The world is in Olympic withdrawal. But rest easy, you will not need to wait four years before the Tokyo Olympics once again has you engrossed in a preliminary heat of an event you previously did not know existed rooting for a competitor whose country you previously did not know existed.
It is no coincidence that this withdrawal, this void is filled with—that’s right—the strategically-scheduled Teacher Olympics. A surprise to many, NBC did not see it “fiscally responsible” to fork over millions for the television rights for their airing. Below you’ll find a primer for the games.
Cell phone chuck: Competitors must extract a Nokia phone from a student pre-occupied in a snap story and launch said Nokia phone down a 14-foot wide hallway. Think hammer-throw, but lighter and with more shattering.
Olympic record: While no teacher can compare with the great Dries Feremans, Finish educator Erno Rautio threw a Nokia 309 feet; if not for some ill-placed art hanging from a drop ceiling, some say it could have gone an easy 350. Cell phone chuckers from the ‘90s insist if their era’s phones “didn’t weigh as much as a college nose tackle” that they would have broken the 400 foot mark easily.
Xerox Dash: Simulating the last-minute revelation that a handout is needed for class that’s about to begin, the teacher dashes through the hall, weaving in and out of student traffic to make a set of 30 two-sided copies in the copy room and sprint back to the classroom. The course includes stairs and sometimes an unanticipated line at the copier or, God forbid, a jam in tray 3.
Olympic record: A controversial one, indeed. It was a fast course in the ’88 Games (read: no copier line, no toner replacement required, few students in the hallway) when Carl Brooks (the school’s cross-country coach) ran a 49.67 Xerox Dash. Skeptics suspect doping, with allegations of him consuming 3-4 cups of coffee before the historic run.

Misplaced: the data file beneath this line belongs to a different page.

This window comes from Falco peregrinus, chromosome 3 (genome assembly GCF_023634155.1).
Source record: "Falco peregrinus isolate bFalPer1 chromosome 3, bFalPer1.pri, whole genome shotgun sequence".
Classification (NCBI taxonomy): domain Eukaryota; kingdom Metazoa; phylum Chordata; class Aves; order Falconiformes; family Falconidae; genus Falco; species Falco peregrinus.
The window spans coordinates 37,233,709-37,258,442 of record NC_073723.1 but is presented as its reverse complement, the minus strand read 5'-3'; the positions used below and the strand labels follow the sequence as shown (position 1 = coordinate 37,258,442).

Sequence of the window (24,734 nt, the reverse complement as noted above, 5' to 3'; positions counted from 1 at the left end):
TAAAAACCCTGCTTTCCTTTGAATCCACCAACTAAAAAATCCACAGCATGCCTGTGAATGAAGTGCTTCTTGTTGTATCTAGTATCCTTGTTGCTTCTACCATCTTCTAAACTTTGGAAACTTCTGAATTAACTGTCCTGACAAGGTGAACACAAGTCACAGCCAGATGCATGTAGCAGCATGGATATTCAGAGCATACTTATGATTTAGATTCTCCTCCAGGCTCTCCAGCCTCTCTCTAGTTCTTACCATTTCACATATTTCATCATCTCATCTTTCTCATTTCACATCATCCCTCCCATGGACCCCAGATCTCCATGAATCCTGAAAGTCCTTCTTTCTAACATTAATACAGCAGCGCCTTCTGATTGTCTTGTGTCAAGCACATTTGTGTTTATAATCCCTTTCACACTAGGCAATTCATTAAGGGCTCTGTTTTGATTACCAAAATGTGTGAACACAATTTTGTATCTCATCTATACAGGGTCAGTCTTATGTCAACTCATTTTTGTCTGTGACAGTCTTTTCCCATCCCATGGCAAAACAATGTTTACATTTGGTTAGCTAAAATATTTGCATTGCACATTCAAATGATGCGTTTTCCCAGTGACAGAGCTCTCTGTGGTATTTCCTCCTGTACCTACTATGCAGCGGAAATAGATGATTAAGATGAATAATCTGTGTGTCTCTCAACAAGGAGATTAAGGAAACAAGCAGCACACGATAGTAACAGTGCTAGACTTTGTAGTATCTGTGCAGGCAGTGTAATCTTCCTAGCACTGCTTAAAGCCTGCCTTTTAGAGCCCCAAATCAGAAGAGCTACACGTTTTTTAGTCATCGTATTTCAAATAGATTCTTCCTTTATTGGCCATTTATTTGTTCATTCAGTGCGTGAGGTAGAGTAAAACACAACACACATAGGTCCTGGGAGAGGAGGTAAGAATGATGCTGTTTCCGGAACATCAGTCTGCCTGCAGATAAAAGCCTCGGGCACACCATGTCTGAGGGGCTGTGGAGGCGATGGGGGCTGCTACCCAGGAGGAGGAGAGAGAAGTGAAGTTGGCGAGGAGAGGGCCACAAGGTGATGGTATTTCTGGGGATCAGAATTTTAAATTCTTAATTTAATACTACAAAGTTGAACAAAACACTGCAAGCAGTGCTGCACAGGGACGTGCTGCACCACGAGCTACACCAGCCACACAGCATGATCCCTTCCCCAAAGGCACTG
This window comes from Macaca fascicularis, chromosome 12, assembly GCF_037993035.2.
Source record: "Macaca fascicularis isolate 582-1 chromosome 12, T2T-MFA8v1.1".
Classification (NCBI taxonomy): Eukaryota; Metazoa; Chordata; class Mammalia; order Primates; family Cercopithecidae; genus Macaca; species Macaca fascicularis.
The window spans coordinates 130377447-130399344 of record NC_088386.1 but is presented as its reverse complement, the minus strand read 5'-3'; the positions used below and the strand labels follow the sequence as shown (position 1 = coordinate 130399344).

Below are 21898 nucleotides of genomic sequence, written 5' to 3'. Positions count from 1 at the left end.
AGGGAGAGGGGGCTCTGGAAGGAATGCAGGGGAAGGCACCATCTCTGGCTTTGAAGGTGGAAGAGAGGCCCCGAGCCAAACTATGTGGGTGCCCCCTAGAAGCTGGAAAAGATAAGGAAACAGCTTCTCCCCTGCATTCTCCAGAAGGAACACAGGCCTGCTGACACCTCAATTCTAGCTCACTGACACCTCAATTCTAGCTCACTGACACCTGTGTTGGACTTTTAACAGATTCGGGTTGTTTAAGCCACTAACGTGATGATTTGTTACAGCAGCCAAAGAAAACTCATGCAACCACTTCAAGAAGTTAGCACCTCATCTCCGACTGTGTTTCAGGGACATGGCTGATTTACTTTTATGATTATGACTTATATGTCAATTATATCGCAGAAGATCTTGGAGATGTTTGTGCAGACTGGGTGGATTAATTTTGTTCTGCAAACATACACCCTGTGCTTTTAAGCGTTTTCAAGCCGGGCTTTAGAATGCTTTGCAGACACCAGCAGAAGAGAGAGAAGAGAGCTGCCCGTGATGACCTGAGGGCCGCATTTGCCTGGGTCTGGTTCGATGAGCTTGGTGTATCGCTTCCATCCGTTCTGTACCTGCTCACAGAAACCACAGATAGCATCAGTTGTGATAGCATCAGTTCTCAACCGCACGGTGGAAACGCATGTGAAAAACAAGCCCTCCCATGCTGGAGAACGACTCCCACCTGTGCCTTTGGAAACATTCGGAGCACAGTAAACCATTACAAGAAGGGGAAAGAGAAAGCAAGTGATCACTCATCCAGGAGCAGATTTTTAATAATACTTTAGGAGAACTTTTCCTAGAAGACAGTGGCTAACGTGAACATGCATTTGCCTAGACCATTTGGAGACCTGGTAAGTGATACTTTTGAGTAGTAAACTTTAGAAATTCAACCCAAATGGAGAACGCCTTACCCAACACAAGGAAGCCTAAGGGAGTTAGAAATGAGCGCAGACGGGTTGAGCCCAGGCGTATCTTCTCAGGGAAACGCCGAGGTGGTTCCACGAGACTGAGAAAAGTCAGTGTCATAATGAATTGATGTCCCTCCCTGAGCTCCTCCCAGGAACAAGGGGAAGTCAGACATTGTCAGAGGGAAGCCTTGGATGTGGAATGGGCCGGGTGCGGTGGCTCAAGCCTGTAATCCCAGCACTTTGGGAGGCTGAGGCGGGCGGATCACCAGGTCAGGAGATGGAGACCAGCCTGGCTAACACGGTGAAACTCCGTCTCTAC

Paper distribution hurdles: The competitor must distribute a handout to 30 individual desks. Child’s play, an event in which even the greenest student-teacher could excel. But the hurdles—10-15 backpacks and musical instruments are intermittently placed about the room requiring the competitor—in dress shoe, mind you—to clear the obstructions. Fastest time wins.
Olympic record: Gail “Devers” Jenkins, 12.61 seconds. Coming off a sprained ankle suffered while wearing an ill-advised stiletto in a preliminary heat, Gail’s switch to a pump in the 1984 Paper Distribution Hurdles gained her a gold medal and an Olympic record that made the multitude of paper cuts worthwhile.
Paper distribution steeplechase: Standard rules of the Paper Distribution Hurdles apply with a couple of heightened challenges. The obstacles of backpacks and musical instruments still exist, but you will find competitors hurdling flutes, clarinets, or piccolos in the steeplechase. Think, violas and tubas. Climbing atop cases is common. On the other side of the bulky instruments is a spilled liquid—coffee, water, Monster Energy drink—which competitors have to step through.
Olympic record: Overcoming the residual film on the bottom of his Sebago Docksides from a spilled Venti Latte, Bob Dunder slogged his way to a gold in the ’72 Games in Seattle with a time of 32.49. Mr. Dunder, to this day, wears those same Docksides. Some students say in a quiet hallway when the ventilation fans aren’t making much noise, if you listen closely you can still hear the suction noise of ceramic tile grasping at the spilled Latte of the ’72 Games on his shoe bottoms.